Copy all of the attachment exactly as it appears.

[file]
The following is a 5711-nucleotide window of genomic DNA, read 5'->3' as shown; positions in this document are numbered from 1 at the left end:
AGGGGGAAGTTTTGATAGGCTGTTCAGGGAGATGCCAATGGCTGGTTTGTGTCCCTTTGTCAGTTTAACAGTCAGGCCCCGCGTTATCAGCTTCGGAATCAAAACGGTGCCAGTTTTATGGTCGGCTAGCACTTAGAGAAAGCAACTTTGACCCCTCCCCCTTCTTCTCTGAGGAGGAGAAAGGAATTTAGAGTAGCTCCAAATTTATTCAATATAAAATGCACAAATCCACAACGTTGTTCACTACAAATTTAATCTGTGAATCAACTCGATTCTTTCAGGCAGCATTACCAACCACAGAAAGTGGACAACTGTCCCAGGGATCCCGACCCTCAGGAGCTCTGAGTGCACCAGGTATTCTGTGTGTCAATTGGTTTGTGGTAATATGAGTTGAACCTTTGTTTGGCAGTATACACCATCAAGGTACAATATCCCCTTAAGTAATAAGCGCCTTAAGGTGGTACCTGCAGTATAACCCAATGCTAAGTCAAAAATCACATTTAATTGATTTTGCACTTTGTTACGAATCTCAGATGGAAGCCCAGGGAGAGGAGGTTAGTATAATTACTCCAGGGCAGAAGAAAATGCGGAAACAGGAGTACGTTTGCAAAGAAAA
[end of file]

The following is a 5711-nucleotide window of genomic DNA, read 5'->3' as shown; positions in this document are numbered from 1 at the left end:
AGGGGGAAGTTTTGATAGGCTGTTCAGGGAGATGCCAATGGCTGGTTTGTGTCCCTTTGTCAGTTTAACAGTCAGGCCCCGCGTTATCAGCTTCGGAATCAAAACGGTGCCAGTTTTATGGTCGGCTAGCACTTAGAGAAAGCAACTTTGACCCCTCCCCCTTCTTCTCTGAGGAGGAGAAAGGAATTTAGAGTAGCTCCAAATTTATTCAATATAAAATGCACAAATCCACAACGTTGTTCACTACAAATTTAATCTGTGAATCAACTCGATTCTTTCAGGCAGCATTACCAACCACAGAAAGTGGACAACTGTCCCAGGGATCCCGACCCTCAGGAGCTCTGAGTGCACCAGGTATTCTGTGTGTCAATTGGTTTGTGGTAATATGAGTTGAACCTTTGTTTGGCAGTATACACCATCAAGGTACAATATCCCCTTAAGTAATAAGCGCCTTAAGGTGGTACCTGCAGTATAACCCAATGCTAAGTCAAAAATCACATTTAATTGATTTTGCACTTTGTTACGAATCTCAGATGGAAGCCCAGGGAGAGGAGGTTAGTATAATTACTCCAGGGCAGAAGAAAATGCGGAAACAGGAGTACGTTTGCAAAGAAAA